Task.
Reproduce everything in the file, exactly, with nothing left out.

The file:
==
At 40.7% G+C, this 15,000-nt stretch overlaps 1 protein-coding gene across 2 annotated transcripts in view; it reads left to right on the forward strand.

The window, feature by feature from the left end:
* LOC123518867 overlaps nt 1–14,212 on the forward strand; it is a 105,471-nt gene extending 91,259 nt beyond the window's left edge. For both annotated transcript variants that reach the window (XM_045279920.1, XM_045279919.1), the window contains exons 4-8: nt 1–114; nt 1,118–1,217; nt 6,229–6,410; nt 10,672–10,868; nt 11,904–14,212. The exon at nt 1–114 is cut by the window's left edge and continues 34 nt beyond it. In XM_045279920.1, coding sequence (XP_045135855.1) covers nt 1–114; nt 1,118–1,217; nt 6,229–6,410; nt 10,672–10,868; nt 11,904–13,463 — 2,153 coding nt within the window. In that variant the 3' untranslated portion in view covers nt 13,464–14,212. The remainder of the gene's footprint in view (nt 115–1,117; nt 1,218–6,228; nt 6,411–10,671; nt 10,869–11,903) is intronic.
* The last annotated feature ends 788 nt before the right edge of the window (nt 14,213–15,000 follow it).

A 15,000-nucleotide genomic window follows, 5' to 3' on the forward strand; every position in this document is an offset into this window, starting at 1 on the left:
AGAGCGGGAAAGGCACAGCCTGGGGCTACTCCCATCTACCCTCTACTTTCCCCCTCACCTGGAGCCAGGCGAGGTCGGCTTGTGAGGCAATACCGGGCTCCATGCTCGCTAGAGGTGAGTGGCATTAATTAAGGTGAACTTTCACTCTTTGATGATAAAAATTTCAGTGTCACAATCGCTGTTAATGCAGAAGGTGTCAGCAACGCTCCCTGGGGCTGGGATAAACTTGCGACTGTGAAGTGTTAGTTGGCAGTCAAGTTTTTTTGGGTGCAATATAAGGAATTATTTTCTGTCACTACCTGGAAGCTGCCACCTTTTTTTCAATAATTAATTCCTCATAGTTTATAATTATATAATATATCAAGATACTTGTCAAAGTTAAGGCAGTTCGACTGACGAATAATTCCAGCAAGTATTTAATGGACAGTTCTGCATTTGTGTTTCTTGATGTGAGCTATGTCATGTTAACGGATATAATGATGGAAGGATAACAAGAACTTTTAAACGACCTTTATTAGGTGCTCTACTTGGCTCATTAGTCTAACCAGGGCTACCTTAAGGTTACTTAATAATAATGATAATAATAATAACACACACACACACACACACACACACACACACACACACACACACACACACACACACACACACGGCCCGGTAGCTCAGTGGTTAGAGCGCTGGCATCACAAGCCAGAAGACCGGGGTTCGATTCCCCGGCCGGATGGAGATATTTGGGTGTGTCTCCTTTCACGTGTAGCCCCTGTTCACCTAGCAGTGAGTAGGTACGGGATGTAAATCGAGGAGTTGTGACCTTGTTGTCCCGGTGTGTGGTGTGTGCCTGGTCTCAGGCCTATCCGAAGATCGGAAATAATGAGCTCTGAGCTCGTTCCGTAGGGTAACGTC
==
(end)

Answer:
At 40.7% G+C, this 15,000-nt stretch overlaps 1 protein-coding gene across 2 annotated transcripts in view; it reads left to right on the forward strand.

The window, feature by feature from the left end:
* LOC123518867 overlaps nt 1–14,212 on the forward strand; it is a 105,471-nt gene extending 91,259 nt beyond the window's left edge. For both annotated transcript variants that reach the window (XM_045279920.1, XM_045279919.1), the window contains exons 4-8: nt 1–114; nt 1,118–1,217; nt 6,229–6,410; nt 10,672–10,868; nt 11,904–14,212. The exon at nt 1–114 is cut by the window's left edge and continues 34 nt beyond it. In XM_045279920.1, coding sequence (XP_045135855.1) covers nt 1–114; nt 1,118–1,217; nt 6,229–6,410; nt 10,672–10,868; nt 11,904–13,463 — 2,153 coding nt within the window. In that variant the 3' untranslated portion in view covers nt 13,464–14,212. The remainder of the gene's footprint in view (nt 115–1,117; nt 1,218–6,228; nt 6,411–10,671; nt 10,869–11,903) is intronic.
* The last annotated feature ends 788 nt before the right edge of the window (nt 14,213–15,000 follow it).

A 15,000-nucleotide genomic window follows, 5' to 3' on the forward strand; every position in this document is an offset into this window, starting at 1 on the left:
AGAGCGGGAAAGGCACAGCCTGGGGCTACTCCCATCTACCCTCTACTTTCCCCCTCACCTGGAGCCAGGCGAGGTCGGCTTGTGAGGCAATACCGGGCTCCATGCTCGCTAGAGGTGAGTGGCATTAATTAAGGTGAACTTTCACTCTTTGATGATAAAAATTTCAGTGTCACAATCGCTGTTAATGCAGAAGGTGTCAGCAACGCTCCCTGGGGCTGGGATAAACTTGCGACTGTGAAGTGTTAGTTGGCAGTCAAGTTTTTTTGGGTGCAATATAAGGAATTATTTTCTGTCACTACCTGGAAGCTGCCACCTTTTTTTCAATAATTAATTCCTCATAGTTTATAATTATATAATATATCAAGATACTTGTCAAAGTTAAGGCAGTTCGACTGACGAATAATTCCAGCAAGTATTTAATGGACAGTTCTGCATTTGTGTTTCTTGATGTGAGCTATGTCATGTTAACGGATATAATGATGGAAGGATAACAAGAACTTTTAAACGACCTTTATTAGGTGCTCTACTTGGCTCATTAGTCTAACCAGGGCTACCTTAAGGTTACTTAATAATAATGATAATAATAATAACACACACACACACACACACACACACACACACACACACACACACACACACACACACACACACGGCCCGGTAGCTCAGTGGTTAGAGCGCTGGCATCACAAGCCAGAAGACCGGGGTTCGATTCCCCGGCCGGATGGAGATATTTGGGTGTGTCTCCTTTCACGTGTAGCCCCTGTTCACCTAGCAGTGAGTAGGTACGGGATGTAAATCGAGGAGTTGTGACCTTGTTGTCCCGGTGTGTGGTGTGTGCCTGGTCTCAGGCCTATCCGAAGATCGGAAATAATGAGCTCTGAGCTCGTTCCGTAGGGTAACGTC